Categories: Farm Valuations, SA Valuer Blog702 words2.7 min read

Buying a Farm – a Valuer’s persepective | Grazing and land value


May 30, 2022


In this article, I will focus on the valuation of grazing and natural veld.

Let me start off with a statement that usually catches most people’s attention:

“There is no direct correlation between grazing capacity and grazing land values.”

Yes, this is actually true. Although it seems to go against all logic, the value of veld or grazing does not change directly in correlation with the change in carrying capacity. That only happens in the calculations made in terms of budgets related to a farm’s carrying capacity. This direct correlation is often found amongst agricultural economists treading into the professional valuer’s domain. Grazing capacity does influence grazing land values though. The plain fact is that there are more factors than carrying capacity that determine the value of grazing in an area.

Examples of these factors include alternative uses, for instance grazing land that is bought for mining purposes, further residential or commercial development, conversion to a game farm, leisure ect. In the same way as cultivated dry lands, irrigated land, permanently established pastures and permanent crop land, grazing and veld are not valued according to production capacity, but rather according to the comparable sales method.

Two critical aspects when valuing veld or grazing are:

  • Natural grazing and permanently established pastures are valued separately.
  • Infrastructure such as fences, water reticulation, cattle handling facilities and roads are Class B improvements and as such are valued as part of the grazing land and not separately or additionally.

Factors influencing veld value on a specific farm are:

  • The terrain / topography

This has an influence on the ease with which all grazing on the farm can be accessed by animals and management. Making and maintaining fire breaks on farms with steep mountains or baboon cliffs are difficult, and soils are usually very shallow.

  • Camps / grazing systems / farm plans

Over the years a large variety of grazing systems have been developed, all suited to specific situations. A system should minimize the trampling of veld close to the watering point and that animals do not have to walk too far to a watering point.

  • Availability and quality of water

Quality of water plays a major role, not only in irrigation but also in livestock farming.

  • Condition of infrastructure (fences and water reticulation)
  • Grass species and veld types

Different veld types can be found on adjacent farms and even on a specific farm. When in the same area, the differences come into play mainly where there are grazing plains, mountains, broken country, veld and marshland in the same area.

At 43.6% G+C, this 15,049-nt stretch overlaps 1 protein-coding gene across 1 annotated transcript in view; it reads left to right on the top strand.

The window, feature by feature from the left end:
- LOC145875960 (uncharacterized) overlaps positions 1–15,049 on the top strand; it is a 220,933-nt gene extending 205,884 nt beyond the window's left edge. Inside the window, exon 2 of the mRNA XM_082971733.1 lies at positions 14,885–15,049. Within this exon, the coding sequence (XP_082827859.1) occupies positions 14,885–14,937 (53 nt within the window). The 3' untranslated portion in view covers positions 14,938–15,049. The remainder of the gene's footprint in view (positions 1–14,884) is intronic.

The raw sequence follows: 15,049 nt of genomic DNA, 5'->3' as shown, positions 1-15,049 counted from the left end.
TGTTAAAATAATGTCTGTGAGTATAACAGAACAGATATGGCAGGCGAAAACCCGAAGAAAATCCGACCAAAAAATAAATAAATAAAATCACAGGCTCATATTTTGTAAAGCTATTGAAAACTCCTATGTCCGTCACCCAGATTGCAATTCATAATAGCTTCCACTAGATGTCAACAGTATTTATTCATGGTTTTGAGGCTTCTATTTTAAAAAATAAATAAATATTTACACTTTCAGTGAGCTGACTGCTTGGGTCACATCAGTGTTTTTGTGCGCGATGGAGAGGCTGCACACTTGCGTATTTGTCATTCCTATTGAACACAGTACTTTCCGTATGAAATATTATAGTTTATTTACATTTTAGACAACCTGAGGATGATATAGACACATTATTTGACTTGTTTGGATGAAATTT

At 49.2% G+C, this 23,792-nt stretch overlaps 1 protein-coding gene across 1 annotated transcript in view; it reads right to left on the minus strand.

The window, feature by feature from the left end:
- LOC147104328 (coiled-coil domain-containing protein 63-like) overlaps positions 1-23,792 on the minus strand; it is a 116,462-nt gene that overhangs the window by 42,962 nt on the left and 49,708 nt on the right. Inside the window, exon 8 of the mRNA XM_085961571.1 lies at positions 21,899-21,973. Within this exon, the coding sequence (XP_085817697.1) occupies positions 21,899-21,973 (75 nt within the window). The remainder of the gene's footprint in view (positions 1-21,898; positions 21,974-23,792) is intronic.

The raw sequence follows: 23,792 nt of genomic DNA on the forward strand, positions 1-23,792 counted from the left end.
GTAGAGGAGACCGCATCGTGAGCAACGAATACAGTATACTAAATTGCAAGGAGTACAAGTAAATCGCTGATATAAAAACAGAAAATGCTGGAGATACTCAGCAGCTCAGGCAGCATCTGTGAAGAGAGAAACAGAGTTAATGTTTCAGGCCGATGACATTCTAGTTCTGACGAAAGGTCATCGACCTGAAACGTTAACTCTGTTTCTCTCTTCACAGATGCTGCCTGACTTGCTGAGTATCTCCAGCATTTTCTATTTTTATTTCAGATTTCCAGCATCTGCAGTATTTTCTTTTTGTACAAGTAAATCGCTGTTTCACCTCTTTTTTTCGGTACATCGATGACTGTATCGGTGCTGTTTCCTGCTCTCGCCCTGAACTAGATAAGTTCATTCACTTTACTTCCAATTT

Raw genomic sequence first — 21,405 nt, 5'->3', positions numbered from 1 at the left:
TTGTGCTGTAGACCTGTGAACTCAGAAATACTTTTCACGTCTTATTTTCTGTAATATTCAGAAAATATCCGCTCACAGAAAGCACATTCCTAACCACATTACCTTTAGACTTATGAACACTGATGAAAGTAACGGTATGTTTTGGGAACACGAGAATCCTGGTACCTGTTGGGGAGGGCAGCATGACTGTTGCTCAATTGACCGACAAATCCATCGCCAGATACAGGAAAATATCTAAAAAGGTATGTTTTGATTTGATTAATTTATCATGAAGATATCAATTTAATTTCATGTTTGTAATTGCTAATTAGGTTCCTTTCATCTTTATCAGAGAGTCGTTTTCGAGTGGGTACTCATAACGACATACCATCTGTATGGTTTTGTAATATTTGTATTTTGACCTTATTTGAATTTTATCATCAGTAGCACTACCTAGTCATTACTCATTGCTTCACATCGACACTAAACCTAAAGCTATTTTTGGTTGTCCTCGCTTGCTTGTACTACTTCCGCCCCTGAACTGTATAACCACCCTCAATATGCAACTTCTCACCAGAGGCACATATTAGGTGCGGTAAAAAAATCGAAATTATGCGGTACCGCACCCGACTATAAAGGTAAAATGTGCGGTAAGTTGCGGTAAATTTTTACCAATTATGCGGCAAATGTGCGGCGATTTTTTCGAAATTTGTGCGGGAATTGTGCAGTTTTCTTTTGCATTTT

• Occurrence of poisonous plants

There are numerous plants in South Africa that are poisonous to animals in different degrees. If this causes substantial problems on a farm, a lower land value than normal should be considered.

  • Grazing capacity, condition of Veld

The grazing capacity of a farm influences its value, but the grazing capacity of sections or camps is influenced by the condition of the specific veld. Veld can be in a good condition, or show signs of overgrazing, but can recover with good management.

Carrying capacity is measured in:

Ha / large stock unit (Ha/LSU), an LSU = 1 mature head of cattle with a mass of 450kg

Animals in production (cows and sheep in lactation or pregnant) = more than 1 LSU at 450kg

Climate and soil play a major role in the development of different veld types. The two broadest veld types are sweet- and sourveld. Sweetveld is found in low-rainfall areas with mild winters and has good grazing in winter. Sourveld, on the other hand, is found in high-rainfall areas with cold winters and has the best grazing in spring. The foremost publication on veld types is a publication by Acocks: Veld types of South Africa, 1988.

Veld type is a unit of vegetation whose range of variation is small enough to permit the whole of it to have the same farming potential. Acocks grouped the 90 veld types with 75 variants into 11 veld-type groups. The 11 groups are:

Coastal Tropical Forest, Inland Tropical Forest, Tropical Bush and Savanna, False bushveld, Karoo and Karoid, False Karoo, Pure Grassveld, False Grassveld, Temperate and transitional forest and scrub, Sclerophyllous Bush & False Sclerophyllous Bush.

*This article was originally published on the Farmer’s Weekly website

Rumpff Kruger
Rumpff KrugerProfessional Valuer